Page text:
The models could also help Reddy as his agency works to refine and expand its services. Models that could more accurately focus the timing and scale of intrusion effects would enhance the state's ability to issue advisories that better target affected populations.
Does that mean that spring skiers will have an additional forecast to consider before heading to the slopes?
"In the West, don't be surprised if on a clean-looking, windy day in spring there's an ozone health advisory," Reddy said.
As for Bryan Duncan, an atmospheric scientist at NASA Goddard, "It wouldn’t stop me from enjoying the powder conditions."
Kathryn Hansen | Eurek Alert!
Researchers find higher than expected carbon emissions from inland waterways
25.05.2016 | Washington State University
Rutgers scientists help create world's largest coral gene database
24.05.2016 | Rutgers University
Permanent magnets are very important for technologies of the future like electromobility and renewable energy, and rare earth elements (REE) are necessary for their manufacture. The Fraunhofer Institute for Mechanics of Materials IWM in Freiburg, Germany, has now succeeded in identifying promising approaches and materials for new permanent magnets through use of an in-house simulation process based on high-throughput screening (HTS). The team was able to improve magnetic properties this way and at the same time replaced REE with elements that are less expensive and readily available. The results were published in the online technical journal “Scientific Reports”.
The starting point for IWM researchers Wolfgang Körner, Georg Krugel, and Christian Elsässer was a neodymium-iron-nitrogen compound based on a type of...
In the Beyond EUV project, the Fraunhofer Institutes for Laser Technology ILT in Aachen and for Applied Optics and Precision Engineering IOF in Jena are developing key technologies for the manufacture of a new generation of microchips using EUV radiation at a wavelength of 6.7 nm. The resulting structures are barely thicker than single atoms, and they make it possible to produce extremely integrated circuits for such items as wearables or mind-controlled prosthetic limbs.
In 1965 Gordon Moore formulated the law that came to be named after him, which states that the complexity of integrated circuits doubles every one to two...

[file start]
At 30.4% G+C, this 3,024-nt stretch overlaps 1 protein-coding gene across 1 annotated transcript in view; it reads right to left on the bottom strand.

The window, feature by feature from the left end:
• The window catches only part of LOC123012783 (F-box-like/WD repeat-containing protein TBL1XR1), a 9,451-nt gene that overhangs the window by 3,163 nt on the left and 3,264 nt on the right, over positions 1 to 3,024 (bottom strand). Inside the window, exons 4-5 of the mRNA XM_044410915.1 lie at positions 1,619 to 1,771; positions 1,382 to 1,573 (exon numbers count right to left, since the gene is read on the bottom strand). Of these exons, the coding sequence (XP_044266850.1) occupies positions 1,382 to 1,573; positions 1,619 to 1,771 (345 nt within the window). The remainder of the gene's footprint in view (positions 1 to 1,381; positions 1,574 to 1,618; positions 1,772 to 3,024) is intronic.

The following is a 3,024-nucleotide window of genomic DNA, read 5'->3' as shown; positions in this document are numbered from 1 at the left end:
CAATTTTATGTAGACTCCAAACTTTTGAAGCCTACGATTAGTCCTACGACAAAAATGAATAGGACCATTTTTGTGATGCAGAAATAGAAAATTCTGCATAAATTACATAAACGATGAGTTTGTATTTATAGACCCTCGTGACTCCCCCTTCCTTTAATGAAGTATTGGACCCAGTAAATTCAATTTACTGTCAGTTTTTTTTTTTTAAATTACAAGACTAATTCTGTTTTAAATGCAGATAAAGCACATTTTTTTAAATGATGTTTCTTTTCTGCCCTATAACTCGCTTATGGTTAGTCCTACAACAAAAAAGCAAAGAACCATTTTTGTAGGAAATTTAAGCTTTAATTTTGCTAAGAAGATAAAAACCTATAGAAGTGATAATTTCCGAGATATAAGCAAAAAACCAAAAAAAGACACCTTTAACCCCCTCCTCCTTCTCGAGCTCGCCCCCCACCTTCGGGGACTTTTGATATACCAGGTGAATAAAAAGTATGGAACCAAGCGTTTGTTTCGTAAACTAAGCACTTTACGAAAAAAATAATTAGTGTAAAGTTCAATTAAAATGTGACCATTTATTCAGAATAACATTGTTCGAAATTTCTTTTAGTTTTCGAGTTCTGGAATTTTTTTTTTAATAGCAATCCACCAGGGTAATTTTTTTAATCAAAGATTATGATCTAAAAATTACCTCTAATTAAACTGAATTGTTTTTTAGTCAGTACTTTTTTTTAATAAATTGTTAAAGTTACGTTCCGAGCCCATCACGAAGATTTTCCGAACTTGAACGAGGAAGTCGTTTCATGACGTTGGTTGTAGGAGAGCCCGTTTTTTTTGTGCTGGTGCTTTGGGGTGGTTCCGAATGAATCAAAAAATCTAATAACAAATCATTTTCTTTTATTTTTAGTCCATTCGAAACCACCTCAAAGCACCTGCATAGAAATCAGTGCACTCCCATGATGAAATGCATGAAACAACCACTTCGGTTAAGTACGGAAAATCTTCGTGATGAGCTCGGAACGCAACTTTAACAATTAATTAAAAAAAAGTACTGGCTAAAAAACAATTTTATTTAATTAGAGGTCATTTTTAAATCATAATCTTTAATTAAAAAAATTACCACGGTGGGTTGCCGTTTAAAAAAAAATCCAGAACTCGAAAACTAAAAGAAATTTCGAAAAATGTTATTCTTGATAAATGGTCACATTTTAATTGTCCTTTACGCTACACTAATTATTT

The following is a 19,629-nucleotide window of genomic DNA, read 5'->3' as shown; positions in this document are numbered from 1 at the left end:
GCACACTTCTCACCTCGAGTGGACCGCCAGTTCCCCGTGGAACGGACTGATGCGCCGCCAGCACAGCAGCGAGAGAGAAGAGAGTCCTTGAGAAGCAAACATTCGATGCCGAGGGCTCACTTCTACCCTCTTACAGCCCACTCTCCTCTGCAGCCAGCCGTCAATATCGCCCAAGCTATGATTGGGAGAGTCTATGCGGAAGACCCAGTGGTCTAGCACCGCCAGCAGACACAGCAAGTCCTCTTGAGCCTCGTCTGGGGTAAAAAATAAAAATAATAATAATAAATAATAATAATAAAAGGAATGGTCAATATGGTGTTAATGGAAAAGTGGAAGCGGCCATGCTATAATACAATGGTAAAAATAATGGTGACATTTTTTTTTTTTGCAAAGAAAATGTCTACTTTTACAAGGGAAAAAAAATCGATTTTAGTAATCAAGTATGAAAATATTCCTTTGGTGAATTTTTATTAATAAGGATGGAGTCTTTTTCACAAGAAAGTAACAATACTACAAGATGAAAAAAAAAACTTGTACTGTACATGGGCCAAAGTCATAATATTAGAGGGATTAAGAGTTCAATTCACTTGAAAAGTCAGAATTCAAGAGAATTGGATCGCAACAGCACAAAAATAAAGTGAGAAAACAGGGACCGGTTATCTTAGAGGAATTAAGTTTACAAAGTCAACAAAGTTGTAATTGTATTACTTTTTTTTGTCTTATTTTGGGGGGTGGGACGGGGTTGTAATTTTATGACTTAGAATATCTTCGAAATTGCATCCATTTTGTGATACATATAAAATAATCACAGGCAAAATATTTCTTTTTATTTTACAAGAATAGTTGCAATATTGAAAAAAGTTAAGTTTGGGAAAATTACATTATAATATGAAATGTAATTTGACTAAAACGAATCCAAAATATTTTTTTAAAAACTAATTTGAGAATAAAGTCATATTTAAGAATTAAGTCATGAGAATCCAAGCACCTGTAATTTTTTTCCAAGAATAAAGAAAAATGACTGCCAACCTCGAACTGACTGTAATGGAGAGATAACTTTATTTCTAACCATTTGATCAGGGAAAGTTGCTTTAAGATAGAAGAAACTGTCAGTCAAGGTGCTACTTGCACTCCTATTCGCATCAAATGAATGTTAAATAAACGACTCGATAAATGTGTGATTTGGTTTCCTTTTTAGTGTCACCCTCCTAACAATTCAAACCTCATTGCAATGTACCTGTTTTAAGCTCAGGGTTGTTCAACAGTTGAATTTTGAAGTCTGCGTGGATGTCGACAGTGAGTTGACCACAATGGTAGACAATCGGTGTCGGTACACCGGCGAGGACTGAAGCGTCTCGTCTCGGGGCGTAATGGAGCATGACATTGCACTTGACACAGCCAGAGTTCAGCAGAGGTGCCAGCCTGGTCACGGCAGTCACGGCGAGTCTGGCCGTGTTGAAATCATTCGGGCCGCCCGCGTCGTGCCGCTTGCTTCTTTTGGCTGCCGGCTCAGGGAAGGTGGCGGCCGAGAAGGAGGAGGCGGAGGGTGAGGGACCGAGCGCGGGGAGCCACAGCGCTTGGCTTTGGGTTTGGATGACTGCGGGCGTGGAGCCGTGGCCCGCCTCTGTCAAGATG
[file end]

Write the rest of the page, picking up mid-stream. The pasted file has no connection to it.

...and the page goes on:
Characterization of high-quality material reveals important details relevant to next generation nanoelectronic devices
Quantum mechanics is the field of physics governing the behavior of things on atomic scales, where things work very differently from our everyday world.
When current comes in discrete packages: Viennese scientists unravel the quantum properties of the carbon material graphene
In 2010 the Nobel Prize in physics was awarded for the discovery of the exceptional material graphene, which consists of a single layer of carbon atoms...
The trend-forward world of display technology relies on innovative materials and novel approaches to steadily advance the visual experience, for example through higher pixel densities, better contrast, larger formats or user-friendler design. Fraunhofer ISC’s newly developed materials for optics and electronics now broaden the application potential of next generation displays. Learn about lower cost-effective wet-chemical printing procedures and the new materials at the Fraunhofer ISC booth # 1021 in North Hall D during the SID International Symposium on Information Display held from 22 to 27 May 2016 at San Francisco’s Moscone Center.
24.05.2016 | Event News
20.05.2016 | Event News
19.05.2016 | Event News
25.05.2016 | Trade Fair News
25.05.2016 | Life Sciences
25.05.2016 | Power and Electrical Engineering